CONVERSATION: Alaska is the New Texas
Recently a Berkley publicist sent me an email highlighting several books coming out in December 2021. I was struck by the number of books mentioned that were set in Alaska. Here are brief excerpts from their descriptions on Amazon:
Love and Let Bark by Alanna Martin (Hearts of Alaska Book 3):
When Nate Porter left Helen, Alaska, to become a firefighter with the Forest Service, he claimed it was because he craved adventure. The truth was, he couldn’t stand to hang around, pining for a girl […]
Finding Paradise by Barbara Dunlop (Paradise, Alaska Book 2):
Accomplished Los Angeles lawyer Marnie Anton has always been sensible, but when her friend Mia Westberg asks for help with a ridiculous matchmaking project, she can’t say no. The idea of transporting city girls into the small town of Paradise, Alaska, is so crazy […]
Bold Fortune by M. M. Crane (The Fortunes of Lost Lake Series Book 1):
Violet Parrish is a thinker, not a doer, but desperate times call for extraordinary measures—like taking on the Alaskan wilderness. In January. Off the grid. With a mountain man hot enough to melt a glacier.
(I don’t know if I should give that last one points for not including Alaska in its series title; I spotted six instances of “Alaska” or “Alaskan” in the blurb.)
I must live under a rock because the Alaska trend hadn’t registered with me until I read that email. But when it did, I shot off this email to the DA loop:
“What is it with Alaska? Fully four of the nine books (44%!) they’re promoting to us take place in Alaska. Is this a new popular trope I’m unaware of?”
“I noticed that, too,” wrote Jayne, “It seems to be a growing trend over the past 2 years.”
“I’m not sure what’s with Alaska but there are definitely a lot of books set there lately. Have been for the past year or so,” Kaetrin said.
The trending of Alaska makes me think of Texas. From the 1980s until now, the romance industry has had a passion for Texas. Love, Cherish Me by Rebecca Brandewyne (“On her way to Texas to marry Gabriel North, she was captured by outlaws,”) was a hit in 1983; Texas! Chase by Sandra Brown and Heaven, Texas by Susan Elizabeth Phillip were Romancelandia darlings in 1991 and 1995, respectively; Lisa Kleypas’s series about the Travis family, set in Houston and a town named Welcome, Texas, was much beloved in 2007, 2008, and 2009. And Amazon tells me that Diana Palmer has published, from 1988 through June of this year, 52 books in a series called Long, Tall Texans.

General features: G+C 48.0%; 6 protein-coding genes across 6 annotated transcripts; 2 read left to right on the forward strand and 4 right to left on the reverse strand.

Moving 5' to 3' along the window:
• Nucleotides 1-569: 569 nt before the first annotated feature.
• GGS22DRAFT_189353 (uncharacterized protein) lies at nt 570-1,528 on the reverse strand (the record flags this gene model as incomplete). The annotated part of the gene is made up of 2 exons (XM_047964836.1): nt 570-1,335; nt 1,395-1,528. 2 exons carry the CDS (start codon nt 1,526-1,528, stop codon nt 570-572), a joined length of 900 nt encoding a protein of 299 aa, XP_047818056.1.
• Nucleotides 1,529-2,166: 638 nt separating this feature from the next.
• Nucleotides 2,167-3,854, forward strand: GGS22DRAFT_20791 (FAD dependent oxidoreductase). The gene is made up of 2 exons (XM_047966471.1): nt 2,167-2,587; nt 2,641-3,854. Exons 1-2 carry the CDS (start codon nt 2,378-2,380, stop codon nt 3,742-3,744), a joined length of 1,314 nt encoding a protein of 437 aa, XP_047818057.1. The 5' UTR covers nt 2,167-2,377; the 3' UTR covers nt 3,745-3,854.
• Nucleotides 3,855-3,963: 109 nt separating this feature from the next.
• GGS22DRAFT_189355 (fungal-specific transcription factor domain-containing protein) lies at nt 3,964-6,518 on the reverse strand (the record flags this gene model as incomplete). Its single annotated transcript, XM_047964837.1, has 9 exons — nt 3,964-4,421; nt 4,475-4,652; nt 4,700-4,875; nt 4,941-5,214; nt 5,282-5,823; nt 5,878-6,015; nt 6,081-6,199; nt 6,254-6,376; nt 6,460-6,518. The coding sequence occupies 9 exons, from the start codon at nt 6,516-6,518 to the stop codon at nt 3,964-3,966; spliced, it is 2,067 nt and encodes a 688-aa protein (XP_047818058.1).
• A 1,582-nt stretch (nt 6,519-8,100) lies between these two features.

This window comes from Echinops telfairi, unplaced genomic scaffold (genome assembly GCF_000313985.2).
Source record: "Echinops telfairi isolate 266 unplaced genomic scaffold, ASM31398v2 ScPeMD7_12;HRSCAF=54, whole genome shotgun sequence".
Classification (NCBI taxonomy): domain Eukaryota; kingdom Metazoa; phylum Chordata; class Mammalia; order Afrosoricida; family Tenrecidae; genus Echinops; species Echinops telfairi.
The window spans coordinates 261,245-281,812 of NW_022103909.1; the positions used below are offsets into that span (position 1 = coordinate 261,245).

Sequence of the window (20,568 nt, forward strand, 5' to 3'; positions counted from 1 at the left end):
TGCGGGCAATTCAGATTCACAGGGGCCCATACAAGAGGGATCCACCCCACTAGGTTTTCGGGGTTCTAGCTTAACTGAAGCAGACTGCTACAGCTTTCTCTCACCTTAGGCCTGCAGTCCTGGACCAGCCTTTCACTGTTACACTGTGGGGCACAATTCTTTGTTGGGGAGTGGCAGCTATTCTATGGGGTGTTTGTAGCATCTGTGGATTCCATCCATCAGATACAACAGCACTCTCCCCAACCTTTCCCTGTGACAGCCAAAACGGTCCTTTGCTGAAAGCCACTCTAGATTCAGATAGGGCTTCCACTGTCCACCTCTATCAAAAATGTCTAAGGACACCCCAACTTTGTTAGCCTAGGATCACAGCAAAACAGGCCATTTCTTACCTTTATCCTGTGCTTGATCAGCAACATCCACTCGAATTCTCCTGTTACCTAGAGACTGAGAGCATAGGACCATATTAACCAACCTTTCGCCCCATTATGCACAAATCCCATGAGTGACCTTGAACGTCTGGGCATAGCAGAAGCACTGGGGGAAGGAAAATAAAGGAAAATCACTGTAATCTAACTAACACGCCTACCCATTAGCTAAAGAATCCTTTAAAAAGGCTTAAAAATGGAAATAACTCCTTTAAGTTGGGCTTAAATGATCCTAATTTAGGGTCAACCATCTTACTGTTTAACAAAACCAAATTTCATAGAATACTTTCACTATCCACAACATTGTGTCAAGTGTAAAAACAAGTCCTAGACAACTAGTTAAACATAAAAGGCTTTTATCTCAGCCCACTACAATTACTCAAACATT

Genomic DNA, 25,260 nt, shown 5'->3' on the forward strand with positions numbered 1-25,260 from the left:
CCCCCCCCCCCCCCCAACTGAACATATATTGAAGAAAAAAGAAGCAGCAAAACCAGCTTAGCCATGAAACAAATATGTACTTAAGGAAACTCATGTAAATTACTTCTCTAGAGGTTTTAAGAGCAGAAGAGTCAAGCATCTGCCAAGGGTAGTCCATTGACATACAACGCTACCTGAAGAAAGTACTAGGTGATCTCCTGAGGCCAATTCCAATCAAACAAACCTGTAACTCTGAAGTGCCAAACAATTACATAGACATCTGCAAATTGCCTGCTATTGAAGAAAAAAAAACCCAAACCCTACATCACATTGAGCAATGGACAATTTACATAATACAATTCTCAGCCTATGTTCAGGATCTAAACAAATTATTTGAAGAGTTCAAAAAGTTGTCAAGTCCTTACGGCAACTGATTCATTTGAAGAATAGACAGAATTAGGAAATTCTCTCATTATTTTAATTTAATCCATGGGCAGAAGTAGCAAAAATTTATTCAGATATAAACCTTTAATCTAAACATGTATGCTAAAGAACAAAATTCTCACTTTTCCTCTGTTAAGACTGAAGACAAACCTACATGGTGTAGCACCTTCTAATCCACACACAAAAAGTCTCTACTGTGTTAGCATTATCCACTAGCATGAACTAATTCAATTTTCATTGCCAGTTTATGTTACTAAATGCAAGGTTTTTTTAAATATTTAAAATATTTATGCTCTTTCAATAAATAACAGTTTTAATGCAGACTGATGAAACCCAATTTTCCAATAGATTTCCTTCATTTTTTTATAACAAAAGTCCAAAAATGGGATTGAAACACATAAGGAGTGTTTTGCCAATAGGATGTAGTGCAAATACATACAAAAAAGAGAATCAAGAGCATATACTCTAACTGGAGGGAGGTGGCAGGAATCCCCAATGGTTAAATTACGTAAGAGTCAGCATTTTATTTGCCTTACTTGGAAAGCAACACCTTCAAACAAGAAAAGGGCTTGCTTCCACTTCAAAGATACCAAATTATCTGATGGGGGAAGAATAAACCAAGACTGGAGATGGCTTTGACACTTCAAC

The romance industry seems to be trading in the cowboy hats for ski hats and the pickup trucks for Bush planes, but the two settings have much in common: open land and severe landscapes, isolated ranches and isolated cabins, men who know how to survive in harsh conditions, all lend themselves to the tropes of soon-to-be lovers stuck together with only each other for company, and professional or pampered city women learning to rough it under the tutelage of blustering and sexy men. But above all, they have popularity.
As for Berkley’s new Alaska novels, there’s one blurb that until now, I haven’t shared:
Once Upon a Cabin by Patience Griffin (Sweet Home, Alaska Book 2)
Two sisters from Texas find themselves exiled to Alaska . . . and thrown into the arms of two very different men.
Tori and McKenna St. James have been living comfortably on their trust funds in Dallas. But their uncle Monty, keeper of the purse strings, decides to push them out of their comfort zones by requiring them to spend one year in Alaska or lose their inheritance.
I rest my case: Alaska is the new Texas.
I must own that I was never a huge fan of Romancelandia’s version of Texas. As a vegan, I don’t go weak-kneed for cattlemen; dusty towns have never been my thing. And now, as far I’m concerned, a complete turnover in austere settings couldn’t come sooner. Because now What if that condom breaks! will be what’s in my head, and those of many other readers, when things get steamy between men and women in Texas; the unplanned pregnancy trope, when set there, has already begun to take on a whole new meaning.
I’m relieved that fans of the tropes I mentioned can be transported to Paradise, Alaska rather than Heaven, Texas. I prefer rugged outdoorsmen to rugged cowboys and though I enjoy reading about temperamental stallions, loyal huskies are okay. I’m not into the stereotype of incompetent-at-survival women either way, but who cares? Alaska is still romantic. Texas is a premier setting for horror novels now. Attention, Ira Levin! The Lone Star State is calling your name!
What about you, readers? Do you have any thoughts on the popularity of these settings? And will you view Texas romances differently now?